Every Thanksgiving, I not only looked forward to my mom's great cooking, but they used to have the Twilight Zone marathon every turkey day as well.
As regular readers of TG know, we're big fans of the Zone and its creator Rod Serling, and of course I used to watch the show growing up.
I was reminded of this from Vulture, who recalled the TV marathons we loved on the 4th of July, Thanksgiving, New Years, and more. As Gilbert Cruz writes, channeling Serling, "Cast your mind, if you can, back to a time before streaming. To the time in which most popular movies and TV shows weren't readily available on Netflix or Hulu Plus or iTunes or Amazon Prime... To the time of the holiday TV marathon, a tradition that all this streaming has effectively killed."
This is actually something people have felt they've been missing since the dawn of the VCR age. Before you could set your timer or Tivo, you had to see a movie or TV show when it was on, not when you replayed it. And it was indeed a great social event to get together with friends and enjoy your favorite episodes or movies on the holidays, especially if you didn't like sports.
And with the TV show marathons, it was great to be surprised and see one of your favorite episodes pop up. While everything they showed on the Twilight Zone marathon wasn't a classic, they did have some episodes that weren't the greatest, there's many episodes I've always loved to death, and loved recalling with my Twilight Zone buddies.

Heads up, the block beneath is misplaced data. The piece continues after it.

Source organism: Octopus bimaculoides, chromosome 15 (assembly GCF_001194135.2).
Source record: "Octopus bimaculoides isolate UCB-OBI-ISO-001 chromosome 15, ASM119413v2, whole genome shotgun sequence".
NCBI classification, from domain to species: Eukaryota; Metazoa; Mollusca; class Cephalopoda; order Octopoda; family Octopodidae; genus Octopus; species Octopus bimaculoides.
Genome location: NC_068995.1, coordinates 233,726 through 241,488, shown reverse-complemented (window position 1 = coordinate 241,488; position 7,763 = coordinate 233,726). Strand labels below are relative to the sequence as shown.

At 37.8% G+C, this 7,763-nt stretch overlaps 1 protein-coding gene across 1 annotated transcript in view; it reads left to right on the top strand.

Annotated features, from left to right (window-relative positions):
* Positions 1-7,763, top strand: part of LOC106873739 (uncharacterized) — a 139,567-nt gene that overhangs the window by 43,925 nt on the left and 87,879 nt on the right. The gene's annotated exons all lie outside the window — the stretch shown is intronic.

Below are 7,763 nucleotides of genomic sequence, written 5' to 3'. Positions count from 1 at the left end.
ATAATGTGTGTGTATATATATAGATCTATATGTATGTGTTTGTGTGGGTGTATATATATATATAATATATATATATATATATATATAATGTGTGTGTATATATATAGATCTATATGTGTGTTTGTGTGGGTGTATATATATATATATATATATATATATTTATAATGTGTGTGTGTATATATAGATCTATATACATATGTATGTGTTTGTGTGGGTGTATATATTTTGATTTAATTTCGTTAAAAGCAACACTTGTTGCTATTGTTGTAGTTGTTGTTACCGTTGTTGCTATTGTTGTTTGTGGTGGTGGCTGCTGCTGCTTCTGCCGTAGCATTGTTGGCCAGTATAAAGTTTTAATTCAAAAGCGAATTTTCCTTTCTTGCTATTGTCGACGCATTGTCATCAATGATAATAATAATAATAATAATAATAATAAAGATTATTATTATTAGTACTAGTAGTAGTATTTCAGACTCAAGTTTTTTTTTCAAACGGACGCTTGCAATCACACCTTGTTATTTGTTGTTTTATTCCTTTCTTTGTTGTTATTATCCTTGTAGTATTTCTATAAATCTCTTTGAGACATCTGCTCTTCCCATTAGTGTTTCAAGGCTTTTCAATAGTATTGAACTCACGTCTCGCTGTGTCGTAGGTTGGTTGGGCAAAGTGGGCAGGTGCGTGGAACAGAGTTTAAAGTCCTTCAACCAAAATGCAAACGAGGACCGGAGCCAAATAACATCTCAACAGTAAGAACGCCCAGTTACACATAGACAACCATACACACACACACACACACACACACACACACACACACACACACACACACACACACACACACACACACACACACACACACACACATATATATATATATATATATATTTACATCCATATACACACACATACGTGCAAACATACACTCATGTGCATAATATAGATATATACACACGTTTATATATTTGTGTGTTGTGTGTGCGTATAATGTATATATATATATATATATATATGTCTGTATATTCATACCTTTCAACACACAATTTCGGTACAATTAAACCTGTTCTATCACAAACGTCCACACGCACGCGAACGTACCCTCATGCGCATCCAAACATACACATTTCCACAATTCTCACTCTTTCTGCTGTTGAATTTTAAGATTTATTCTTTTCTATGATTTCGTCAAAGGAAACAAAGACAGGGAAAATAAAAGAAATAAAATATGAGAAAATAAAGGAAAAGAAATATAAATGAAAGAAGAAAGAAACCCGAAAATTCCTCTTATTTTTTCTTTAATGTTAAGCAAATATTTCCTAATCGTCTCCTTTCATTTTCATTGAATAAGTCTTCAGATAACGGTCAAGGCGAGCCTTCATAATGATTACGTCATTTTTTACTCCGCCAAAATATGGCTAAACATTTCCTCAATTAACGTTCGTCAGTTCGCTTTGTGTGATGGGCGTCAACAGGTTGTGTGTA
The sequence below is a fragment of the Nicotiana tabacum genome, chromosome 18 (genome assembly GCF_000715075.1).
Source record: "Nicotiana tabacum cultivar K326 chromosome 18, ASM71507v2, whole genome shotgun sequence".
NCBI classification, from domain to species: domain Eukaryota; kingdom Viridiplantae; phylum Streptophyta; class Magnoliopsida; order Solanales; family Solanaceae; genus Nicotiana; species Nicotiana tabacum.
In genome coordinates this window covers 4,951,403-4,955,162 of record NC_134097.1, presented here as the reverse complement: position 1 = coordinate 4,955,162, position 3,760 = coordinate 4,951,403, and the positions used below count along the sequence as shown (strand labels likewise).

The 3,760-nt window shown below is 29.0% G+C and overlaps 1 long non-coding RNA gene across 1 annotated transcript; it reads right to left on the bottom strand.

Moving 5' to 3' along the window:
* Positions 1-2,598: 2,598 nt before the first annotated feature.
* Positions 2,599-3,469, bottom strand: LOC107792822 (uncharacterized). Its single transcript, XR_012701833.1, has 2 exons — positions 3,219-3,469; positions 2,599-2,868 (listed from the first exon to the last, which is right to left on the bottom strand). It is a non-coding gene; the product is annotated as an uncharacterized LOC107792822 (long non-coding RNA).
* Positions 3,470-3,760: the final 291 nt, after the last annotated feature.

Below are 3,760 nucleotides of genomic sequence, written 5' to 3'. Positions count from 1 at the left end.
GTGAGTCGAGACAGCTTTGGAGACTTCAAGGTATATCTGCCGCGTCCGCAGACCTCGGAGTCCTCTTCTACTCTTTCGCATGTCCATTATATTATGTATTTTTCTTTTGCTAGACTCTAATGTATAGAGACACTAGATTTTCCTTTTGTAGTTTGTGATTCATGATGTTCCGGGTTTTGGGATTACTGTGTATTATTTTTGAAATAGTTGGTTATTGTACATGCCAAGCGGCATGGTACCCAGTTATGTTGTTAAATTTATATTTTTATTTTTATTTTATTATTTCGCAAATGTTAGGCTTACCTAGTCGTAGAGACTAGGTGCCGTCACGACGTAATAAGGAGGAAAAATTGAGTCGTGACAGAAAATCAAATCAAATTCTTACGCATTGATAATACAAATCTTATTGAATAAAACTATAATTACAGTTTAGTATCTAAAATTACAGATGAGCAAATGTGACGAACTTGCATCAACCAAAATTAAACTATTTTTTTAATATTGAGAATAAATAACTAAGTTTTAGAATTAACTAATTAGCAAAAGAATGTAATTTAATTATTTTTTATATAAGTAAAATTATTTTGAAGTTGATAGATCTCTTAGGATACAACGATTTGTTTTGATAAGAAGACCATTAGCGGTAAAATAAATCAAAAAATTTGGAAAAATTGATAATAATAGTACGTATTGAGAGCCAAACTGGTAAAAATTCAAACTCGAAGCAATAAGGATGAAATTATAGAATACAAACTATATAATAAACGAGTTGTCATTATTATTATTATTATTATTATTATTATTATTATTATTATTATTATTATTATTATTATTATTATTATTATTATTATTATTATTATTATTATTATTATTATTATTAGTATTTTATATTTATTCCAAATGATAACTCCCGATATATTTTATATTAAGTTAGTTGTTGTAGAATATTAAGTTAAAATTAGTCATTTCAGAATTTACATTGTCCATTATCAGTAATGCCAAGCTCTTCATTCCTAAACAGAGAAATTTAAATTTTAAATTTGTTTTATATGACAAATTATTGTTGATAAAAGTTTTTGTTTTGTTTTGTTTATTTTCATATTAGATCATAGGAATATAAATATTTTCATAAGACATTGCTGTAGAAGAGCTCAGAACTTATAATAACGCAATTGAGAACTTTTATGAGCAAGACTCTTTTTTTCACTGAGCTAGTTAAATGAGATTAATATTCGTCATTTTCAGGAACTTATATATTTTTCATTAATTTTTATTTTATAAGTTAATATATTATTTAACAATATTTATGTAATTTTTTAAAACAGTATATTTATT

There's way too many to list, and you'll probably start shouting out a bunch yourself. "The one where William Shatner sees the monster on the wing of the plane!" "The one where the gambling addict is chased by the slot machine!" "The one where Burgess Meredith breaks his glasses!" "The one where the guy thinks he's in heaven, gets totally bored with it and says he's going to 'the other place,' then he's told he's IN the other place!" And on and on.
Not to mention the great I Love Lucy marathons, the Godzilla marathons, Three Stooges marathons, X-Files, and so many more we all loved. Maybe now the advent of the DVD box set has indeed taken away the act of all of us getting together, and having fun with all of this on the holidays. As much as convenience is great, it was definitely a lot of fun to wait until your favorite movie or show was coming on TV or to the theaters, and you had to catch it right there and plan your schedule accordingly.
As Vulture continues, "The idea of becoming consumed by a TV series over the span of a day's gorging has become so commonplace – how many of you are using [the 4th] to catch up with Breaking Bad in preparation for Season Five? – that the Fourth of July TV marathon has been neutered. It's still there in pockets, but few take it seriously anymore."
Still, for pop culture nuts like myself who always have an old movie or TV show on in the background while I'm working, every day is the 4th of July in this regard.